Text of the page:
The Garden Girl – Mrs. Bradshaw’s Geum

April 13, 2014 14:00 pm · 4 comments

flower

Those of you who garden in the shade know how hard it is to incorporate brilliant color to the area.

You probably haven’t met Mrs. Bradshaw’s Geum; a punchy colored perennial that is Claycord hardy, and ready to thrill you with months of color.

Mrs. Bradshaw’s Geum is a garden gem. Its blazing orange flowers will delight growers from April through June. Each medium-green oak shaped leaves has a fuzzy pile. The leaves create fern-like mounds that are 14”-18” wide.

This mound holds sturdy stems that stand 18”-24” tall and support Mrs. Bradshaw’s many orange flowers. Mrs. Bradshaw’s Geum makes the perfect addition to garden and borders throughout our Claycord landscapes. Although shade loving Mrs. Bradshaw’s Geum will beds tolerate morning sun and afternoon shade with regular water.

This perennial is simple to grow, needing only a good start to make it happy. When installing Mrs. Bradshaw’s Geum combine high nitrogen soil conditioner with the native soil at a 50-50 ratio. This will insure a good start of the plant. Hand water the first week after planing to thoroughly re-wet the new soil. If you snail and slugs are a problem in your garden, put a pellet of two of bait beneath Mrs. Bradshaw’s Geum leaves as a preventative.

Use the Mrs. Bradshaw’s Geum in the garden as a companion to Brunnera macrophylla. The forget-me-not blue flowers will play well with the brilliant orange flower of this Geum. If you have a carpet of Ajuga, install some Mrs. Bradshaw’s Geum to the area. Lotus is excellent small-scale groundcover that would accessorize Mrs. Bradshaw’s Geum. The Lotus is commonly called Parrots Beak. The flowers resemble small birds of paradise, and are found in the colors of orange, red and yellow.

If orange isn’t your color. Geum comes in other bold shades. Blazing Sunset has a stunning double scarlet flower. The Blazing Sunset would work well combined with white flowering azalea shrubs and variegated Hosta. Borissii Geum has golden-orange flowers that are the shades of butter. Lady Stratheden Geum has double canary yellow flowers that make a nice companion with perennials that flower lavender or blue.

Geum plants are herbaceous perennials. They begin to grow during the earliest days of spring, bloom mid-spring through early summer and go to rest in the autumn. Geum plants will set seed after they flower. The following spring it is a welcome sight to see if any other Geum has re-seeded in the garden bed.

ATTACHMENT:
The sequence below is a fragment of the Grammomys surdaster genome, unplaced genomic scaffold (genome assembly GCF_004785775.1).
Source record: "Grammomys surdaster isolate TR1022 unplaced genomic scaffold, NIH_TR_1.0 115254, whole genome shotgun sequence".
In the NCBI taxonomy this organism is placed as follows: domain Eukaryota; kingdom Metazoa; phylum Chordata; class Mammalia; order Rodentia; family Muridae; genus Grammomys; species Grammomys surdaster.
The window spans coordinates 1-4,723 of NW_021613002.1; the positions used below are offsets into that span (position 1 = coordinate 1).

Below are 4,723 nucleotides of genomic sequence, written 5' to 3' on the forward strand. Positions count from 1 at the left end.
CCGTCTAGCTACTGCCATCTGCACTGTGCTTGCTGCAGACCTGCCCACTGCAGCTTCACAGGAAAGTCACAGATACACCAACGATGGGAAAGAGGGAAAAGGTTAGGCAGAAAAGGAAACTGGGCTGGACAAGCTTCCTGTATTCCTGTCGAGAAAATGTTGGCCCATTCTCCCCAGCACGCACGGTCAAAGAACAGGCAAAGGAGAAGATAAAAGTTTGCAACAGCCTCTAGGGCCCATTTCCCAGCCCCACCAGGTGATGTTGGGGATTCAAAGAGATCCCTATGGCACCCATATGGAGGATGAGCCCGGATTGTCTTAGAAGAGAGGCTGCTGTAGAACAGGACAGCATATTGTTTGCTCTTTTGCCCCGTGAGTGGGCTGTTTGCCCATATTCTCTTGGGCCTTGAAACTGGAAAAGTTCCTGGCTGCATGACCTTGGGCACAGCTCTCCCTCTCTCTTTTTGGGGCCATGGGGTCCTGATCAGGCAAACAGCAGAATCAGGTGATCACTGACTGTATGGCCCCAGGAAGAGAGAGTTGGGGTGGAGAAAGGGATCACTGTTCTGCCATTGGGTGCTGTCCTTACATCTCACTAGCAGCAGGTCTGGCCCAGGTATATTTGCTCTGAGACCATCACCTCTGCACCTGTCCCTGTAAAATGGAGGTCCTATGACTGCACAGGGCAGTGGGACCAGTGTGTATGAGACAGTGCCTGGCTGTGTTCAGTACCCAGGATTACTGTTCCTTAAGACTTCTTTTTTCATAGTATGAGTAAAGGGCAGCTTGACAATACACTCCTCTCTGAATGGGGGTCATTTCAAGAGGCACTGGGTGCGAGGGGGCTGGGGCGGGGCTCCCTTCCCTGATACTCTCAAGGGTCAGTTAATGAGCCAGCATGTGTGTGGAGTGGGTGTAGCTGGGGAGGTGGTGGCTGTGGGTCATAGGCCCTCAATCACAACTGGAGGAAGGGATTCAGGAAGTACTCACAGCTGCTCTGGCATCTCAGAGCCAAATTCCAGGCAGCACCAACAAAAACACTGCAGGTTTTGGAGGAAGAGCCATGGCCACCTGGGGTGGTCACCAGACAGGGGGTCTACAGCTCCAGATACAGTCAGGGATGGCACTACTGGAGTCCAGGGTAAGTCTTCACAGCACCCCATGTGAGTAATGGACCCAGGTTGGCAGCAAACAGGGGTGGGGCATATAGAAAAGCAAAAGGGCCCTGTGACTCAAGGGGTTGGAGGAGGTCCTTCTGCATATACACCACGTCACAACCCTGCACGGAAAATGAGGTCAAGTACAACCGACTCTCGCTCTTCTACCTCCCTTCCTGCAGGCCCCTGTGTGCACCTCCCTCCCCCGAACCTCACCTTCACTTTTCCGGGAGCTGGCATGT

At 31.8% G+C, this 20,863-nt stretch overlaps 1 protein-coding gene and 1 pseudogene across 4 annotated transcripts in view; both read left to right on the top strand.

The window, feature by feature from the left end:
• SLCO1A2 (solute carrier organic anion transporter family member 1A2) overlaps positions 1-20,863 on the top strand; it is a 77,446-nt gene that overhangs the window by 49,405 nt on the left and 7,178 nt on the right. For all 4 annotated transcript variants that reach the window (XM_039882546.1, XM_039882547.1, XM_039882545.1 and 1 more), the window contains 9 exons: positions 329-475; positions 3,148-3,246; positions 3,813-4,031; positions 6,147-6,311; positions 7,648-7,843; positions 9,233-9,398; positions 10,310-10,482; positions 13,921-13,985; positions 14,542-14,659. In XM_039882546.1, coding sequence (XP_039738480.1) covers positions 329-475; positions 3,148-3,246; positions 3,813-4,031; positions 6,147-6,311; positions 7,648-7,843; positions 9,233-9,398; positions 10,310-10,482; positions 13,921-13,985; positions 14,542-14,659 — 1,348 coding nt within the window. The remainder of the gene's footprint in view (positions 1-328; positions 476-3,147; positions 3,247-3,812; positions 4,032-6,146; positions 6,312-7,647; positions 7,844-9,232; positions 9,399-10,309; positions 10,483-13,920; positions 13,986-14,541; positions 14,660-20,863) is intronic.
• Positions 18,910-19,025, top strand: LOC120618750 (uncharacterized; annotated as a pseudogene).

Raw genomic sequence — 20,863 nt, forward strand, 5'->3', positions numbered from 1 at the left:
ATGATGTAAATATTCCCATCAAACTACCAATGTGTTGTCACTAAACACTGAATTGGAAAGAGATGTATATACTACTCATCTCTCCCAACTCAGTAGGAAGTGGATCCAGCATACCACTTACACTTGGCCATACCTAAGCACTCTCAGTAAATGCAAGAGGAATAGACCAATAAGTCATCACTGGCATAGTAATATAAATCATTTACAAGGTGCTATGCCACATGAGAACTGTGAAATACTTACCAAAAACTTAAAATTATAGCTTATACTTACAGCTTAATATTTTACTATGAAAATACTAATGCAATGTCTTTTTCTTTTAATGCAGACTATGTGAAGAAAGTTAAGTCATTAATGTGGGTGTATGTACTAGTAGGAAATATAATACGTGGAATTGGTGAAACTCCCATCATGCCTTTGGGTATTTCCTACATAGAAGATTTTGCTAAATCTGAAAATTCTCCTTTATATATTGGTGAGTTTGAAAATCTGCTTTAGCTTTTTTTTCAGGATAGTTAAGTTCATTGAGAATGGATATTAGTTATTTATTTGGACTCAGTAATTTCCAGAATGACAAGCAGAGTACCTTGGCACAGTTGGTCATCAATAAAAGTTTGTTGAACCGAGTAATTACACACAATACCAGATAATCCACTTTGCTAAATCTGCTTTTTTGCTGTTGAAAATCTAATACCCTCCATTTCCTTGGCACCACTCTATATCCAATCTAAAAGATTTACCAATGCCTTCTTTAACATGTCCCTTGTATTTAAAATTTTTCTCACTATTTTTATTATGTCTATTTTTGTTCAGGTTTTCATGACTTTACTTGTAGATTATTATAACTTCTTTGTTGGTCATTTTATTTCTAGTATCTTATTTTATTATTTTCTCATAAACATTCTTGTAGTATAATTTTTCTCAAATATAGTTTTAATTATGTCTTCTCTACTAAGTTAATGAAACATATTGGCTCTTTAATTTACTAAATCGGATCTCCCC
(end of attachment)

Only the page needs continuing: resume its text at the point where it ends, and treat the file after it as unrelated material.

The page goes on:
Geum looks better the longer it has been planted in your garden. The first year, you’ll like them, by the second year you’ll like them more!

Happy Gardening!

Nicole Hackett is the Garden Girl at R&M Pool, Patio and Gardens, located at 6780 Marsh Creek Road in Clayton, 925-672-0207.

Nicole writes for the Clayton Pioneer Newspaper, and Claycord.com. She is also the Clayton Valley Garden Club 2012 President.

photo credit: Barry Hart

{ 4 comments }

1 Lt April 13, 2014 at 5:21 PM

Hi Garden Girl. Do you have any recommendations for an east facing garden under the overhang of the house? We’ve tried azaleas, gardenias, hydrangeas, ferns, etc. w/o success. Everything else in our yard does very well, including other shading spots, but this one spot in front of the house just struggles. Any suggestions would be greatly appreciated. Thanks.

2 Geum question April 14, 2014 at 6:35 AM

What fantastic color for a shade tolerant plant! My question is: Will Geum do well in a container home?

3 Garden Girl April 14, 2014 at 6:57 AM

Hello Lt.
Why did the other installations struggle? Were they reaching for the sun? Is it the soil, irrigation? It is hard for me to shoot out suggestions without having a conversation where I collect more information. We really care about finding the right plants for the right spot. You should give me a call or swing in for a visit. I’m at the nursery almost all the time Tues-Sun. It would be the best way to find the best plants for your application.
Thank you reading.
Nicole

4 Lt April 14, 2014 at 9:47 AM

I will do that! Thanks Nicole!

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